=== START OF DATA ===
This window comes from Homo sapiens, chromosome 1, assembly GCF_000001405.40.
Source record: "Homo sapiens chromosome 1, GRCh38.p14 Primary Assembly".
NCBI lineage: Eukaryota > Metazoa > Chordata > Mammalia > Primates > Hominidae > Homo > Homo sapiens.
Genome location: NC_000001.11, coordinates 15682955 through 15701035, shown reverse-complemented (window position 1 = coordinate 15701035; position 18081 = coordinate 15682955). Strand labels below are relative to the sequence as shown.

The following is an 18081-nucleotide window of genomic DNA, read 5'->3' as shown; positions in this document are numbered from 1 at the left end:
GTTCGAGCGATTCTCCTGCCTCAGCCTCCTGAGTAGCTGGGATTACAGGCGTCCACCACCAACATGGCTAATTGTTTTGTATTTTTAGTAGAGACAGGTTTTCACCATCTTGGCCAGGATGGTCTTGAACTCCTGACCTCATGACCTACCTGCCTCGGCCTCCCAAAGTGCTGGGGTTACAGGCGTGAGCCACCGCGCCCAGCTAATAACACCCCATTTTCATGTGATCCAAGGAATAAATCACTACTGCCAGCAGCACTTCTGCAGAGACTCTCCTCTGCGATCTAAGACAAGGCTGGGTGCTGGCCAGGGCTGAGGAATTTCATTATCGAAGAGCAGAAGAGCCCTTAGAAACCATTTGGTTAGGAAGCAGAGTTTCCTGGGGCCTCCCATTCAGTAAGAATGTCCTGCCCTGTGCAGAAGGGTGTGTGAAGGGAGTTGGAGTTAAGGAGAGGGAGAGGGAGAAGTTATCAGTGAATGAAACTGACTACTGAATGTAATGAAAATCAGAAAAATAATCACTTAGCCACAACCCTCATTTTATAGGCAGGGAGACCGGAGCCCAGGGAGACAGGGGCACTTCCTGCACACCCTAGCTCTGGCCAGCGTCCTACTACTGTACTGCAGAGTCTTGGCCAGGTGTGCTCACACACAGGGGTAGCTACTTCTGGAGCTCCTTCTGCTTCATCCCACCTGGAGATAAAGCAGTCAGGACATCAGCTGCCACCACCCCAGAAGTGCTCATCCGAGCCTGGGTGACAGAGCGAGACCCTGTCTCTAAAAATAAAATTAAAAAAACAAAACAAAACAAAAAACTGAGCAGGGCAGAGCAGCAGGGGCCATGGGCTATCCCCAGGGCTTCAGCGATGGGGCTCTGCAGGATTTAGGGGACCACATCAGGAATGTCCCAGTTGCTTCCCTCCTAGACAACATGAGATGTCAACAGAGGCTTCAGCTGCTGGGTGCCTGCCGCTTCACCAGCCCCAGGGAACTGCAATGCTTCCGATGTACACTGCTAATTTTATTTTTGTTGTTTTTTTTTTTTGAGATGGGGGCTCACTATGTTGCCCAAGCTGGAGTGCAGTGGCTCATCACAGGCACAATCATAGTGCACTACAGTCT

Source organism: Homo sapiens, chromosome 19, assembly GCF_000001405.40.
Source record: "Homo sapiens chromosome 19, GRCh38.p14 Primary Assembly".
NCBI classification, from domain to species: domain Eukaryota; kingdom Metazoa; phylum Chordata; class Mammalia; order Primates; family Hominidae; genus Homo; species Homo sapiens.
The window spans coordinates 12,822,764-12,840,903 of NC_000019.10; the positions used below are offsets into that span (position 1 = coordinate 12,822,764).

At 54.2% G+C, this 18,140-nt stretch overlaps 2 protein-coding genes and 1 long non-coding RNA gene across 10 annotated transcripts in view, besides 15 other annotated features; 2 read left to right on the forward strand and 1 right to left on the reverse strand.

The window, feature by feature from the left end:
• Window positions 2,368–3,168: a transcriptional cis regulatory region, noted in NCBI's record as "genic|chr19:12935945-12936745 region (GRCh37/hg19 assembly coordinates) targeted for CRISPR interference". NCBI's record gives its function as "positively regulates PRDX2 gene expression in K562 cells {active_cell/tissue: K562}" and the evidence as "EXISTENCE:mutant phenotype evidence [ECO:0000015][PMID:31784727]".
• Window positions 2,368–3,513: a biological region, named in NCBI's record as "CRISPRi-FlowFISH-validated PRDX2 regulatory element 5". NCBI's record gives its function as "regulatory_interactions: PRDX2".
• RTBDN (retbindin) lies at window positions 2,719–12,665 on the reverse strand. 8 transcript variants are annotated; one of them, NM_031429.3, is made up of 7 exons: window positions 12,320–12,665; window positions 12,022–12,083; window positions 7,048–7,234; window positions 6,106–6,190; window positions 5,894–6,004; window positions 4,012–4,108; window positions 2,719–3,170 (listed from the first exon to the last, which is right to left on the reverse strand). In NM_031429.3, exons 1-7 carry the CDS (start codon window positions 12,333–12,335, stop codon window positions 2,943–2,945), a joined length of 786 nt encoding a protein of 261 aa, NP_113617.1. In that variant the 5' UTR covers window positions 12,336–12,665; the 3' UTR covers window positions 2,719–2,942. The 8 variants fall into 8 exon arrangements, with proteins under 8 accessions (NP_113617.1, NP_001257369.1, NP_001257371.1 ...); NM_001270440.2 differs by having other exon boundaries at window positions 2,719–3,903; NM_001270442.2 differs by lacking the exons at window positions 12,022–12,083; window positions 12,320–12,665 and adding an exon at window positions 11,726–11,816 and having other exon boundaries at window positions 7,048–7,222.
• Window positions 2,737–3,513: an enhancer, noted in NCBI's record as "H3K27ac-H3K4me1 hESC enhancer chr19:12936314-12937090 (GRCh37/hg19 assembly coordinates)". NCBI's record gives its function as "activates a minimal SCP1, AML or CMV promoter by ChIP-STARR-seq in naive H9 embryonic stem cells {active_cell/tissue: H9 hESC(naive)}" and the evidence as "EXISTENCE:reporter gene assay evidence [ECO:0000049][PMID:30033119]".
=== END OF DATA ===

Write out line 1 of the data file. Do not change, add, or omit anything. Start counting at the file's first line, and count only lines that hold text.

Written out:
This window comes from Homo sapiens, chromosome 1, assembly GCF_000001405.40.